THERE can be no room for sentiment as Ian Evatt presses on with the biggest week of his managerial reign at Wanderers.

Faced with a rapid makeover in a 10-day break between league fixtures, the Bolton boss must make some tough decisions on fringe players who have failed to nail down a regular first team spot if he is to bring in much-needed new recruits.

Last summer’s recruitment was done in double-quick time in conjunction with former head of football operations, Tobias Phoenix, with more than 20 players added to the squad in preparation for the League Two season ahead.

The results, alas, have proved patchy. Although recruited to be “position-specific” some of the new arrivals fell short of the expected demands, leaving Evatt clutching square pegs with only round holes in view for the last couple of months.

New rules voted in the by EFL clubs last summer restrict clubs to 22 registered players.

There are a few exceptions to the rule, including those Under-21 or who are on loan from category one academies – but the recent delay in concluding the permanent signing of Kieran Lee has been in part about Wanderers trying to manufacture space in their quota to enable the transfer to go ahead.

Evatt maintains he has space in the £1.5million-per-year salary cap which was also voted in over the summer but wiggle room in the quota could be a different matter altogether, which puts some of his fringe players at greater risk of being moved on than they would ordinarily be.

That means just four months on from the opening Carabao Cup game against Bradford City, several members of Evatt’s first line-up that day now look under threat.

Goalkeeper Billy Crellin started as first choice but was axed in November after a prolonged spell of erratic form. His parent club, Fleetwood, are now managerless after the sacking of Joey Barton, which may complicate any plans Evatt has to cut short his loan.

It remains to be seen whether the 20-year-old will continue at Bolton as back-up to player-coach, Matt Gilks, who was ironically the man whose recommendation first brought him to the club.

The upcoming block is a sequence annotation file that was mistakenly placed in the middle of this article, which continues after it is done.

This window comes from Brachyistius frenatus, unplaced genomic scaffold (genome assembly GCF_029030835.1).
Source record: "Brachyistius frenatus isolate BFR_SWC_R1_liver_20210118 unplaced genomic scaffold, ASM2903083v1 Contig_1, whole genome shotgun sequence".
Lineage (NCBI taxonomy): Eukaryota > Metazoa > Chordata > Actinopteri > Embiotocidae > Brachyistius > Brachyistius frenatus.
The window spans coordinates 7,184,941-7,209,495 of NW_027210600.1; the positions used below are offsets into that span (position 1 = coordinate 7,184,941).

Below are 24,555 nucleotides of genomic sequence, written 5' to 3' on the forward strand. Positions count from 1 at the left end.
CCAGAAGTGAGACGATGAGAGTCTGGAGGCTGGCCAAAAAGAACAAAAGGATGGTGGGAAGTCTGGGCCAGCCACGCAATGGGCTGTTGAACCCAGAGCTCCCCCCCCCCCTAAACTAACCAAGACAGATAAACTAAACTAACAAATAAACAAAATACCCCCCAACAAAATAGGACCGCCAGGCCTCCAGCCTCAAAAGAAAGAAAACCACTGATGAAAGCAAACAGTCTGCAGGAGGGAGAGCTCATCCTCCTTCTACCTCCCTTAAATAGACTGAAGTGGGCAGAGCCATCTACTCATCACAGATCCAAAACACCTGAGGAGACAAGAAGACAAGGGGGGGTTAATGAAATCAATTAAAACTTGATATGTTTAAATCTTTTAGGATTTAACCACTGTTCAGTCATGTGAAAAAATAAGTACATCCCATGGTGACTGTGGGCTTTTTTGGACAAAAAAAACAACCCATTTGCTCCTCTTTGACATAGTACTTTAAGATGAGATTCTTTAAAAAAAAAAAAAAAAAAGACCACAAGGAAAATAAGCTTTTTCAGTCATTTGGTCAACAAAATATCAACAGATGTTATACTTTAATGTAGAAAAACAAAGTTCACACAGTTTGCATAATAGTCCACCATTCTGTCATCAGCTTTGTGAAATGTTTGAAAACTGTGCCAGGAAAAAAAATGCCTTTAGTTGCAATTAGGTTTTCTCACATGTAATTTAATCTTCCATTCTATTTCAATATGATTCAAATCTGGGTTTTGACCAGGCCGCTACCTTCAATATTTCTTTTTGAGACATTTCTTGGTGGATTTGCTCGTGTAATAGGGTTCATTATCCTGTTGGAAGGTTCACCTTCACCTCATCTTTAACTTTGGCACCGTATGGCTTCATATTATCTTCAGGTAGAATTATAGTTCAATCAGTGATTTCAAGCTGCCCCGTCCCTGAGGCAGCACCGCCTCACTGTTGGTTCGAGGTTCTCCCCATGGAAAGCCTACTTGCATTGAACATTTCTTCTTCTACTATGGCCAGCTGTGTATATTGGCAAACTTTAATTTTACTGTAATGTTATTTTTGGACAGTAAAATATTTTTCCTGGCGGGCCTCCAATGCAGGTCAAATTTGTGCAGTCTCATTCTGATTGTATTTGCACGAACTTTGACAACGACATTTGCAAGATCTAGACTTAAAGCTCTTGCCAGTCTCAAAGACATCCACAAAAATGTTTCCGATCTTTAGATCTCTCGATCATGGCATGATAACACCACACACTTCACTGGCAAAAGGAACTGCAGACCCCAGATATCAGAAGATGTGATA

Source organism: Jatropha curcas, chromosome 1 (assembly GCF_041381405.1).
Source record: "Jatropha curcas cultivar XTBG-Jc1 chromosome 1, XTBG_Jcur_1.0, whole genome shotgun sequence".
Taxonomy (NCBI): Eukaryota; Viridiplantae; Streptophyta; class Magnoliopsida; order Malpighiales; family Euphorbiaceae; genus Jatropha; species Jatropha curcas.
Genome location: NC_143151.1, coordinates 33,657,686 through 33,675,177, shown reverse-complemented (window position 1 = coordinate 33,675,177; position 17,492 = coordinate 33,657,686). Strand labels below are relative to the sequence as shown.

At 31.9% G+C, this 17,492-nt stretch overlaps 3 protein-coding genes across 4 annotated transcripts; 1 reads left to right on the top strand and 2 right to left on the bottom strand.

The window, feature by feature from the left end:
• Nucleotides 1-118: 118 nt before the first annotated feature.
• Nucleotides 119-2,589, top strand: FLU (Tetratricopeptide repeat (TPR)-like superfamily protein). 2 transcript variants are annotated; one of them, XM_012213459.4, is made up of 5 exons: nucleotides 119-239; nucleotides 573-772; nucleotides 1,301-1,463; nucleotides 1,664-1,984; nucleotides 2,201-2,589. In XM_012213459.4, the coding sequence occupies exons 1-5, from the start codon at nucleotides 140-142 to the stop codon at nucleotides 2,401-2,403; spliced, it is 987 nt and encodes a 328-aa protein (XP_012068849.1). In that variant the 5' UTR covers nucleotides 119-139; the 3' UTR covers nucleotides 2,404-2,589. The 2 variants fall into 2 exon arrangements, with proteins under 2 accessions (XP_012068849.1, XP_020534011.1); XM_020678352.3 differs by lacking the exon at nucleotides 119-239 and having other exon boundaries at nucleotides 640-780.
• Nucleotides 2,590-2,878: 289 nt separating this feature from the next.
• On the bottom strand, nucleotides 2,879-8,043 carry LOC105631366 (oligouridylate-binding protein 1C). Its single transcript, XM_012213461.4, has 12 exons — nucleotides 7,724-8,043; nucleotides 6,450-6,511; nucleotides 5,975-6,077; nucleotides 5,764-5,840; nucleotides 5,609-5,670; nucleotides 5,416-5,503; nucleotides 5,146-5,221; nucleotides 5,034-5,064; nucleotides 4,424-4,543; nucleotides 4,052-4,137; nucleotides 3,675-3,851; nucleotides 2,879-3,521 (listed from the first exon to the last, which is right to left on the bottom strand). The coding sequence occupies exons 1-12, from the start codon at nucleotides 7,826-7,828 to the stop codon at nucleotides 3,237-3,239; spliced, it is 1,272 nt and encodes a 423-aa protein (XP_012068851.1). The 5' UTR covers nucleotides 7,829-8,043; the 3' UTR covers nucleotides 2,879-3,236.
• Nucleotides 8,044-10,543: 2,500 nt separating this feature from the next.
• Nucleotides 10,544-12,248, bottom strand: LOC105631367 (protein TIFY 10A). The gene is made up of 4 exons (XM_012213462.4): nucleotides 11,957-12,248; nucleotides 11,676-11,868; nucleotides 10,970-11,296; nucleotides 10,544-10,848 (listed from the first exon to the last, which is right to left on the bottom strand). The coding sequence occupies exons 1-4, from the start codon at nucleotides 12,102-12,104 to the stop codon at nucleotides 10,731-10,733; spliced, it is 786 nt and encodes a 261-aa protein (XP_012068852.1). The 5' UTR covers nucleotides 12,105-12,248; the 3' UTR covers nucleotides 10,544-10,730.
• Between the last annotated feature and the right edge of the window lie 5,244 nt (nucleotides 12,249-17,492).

Liam Gordon started on the opening day as left wing-back following a fine pre-season in which his energy and explosive pace looked to be a real asset.

Unfortunately, it was Gordon’s lack of league experience which shone above all else and after being named in Evatt’s line-up for seven of the first nine competitive fixtures, he has since played from the start in just two cup matches.

He was recently loaned back to his former club, Dagenham and Redbridge, but played just once so far – on Boxing Day at Dover Athletic.

It seems unlikely that Gordon will return to Bolton and challenge for a spot this season, especially with the impending addition of Declan John from Swansea. But the defender does have another year on his contract, which rules nothing out in the future.

George Taft’s fast fall from grace since the start of the campaign has raised eyebrows around the Wanderers fanbase.

The big defender was signed on a free transfer after leaving Cambridge United and had the pedigree to suggest he was going to be an important cog in the Bolton machine.

Instead, he found opportunities in League Two surprisingly limited, starting just once – in defeat at home to Newport – and a handful of cup games.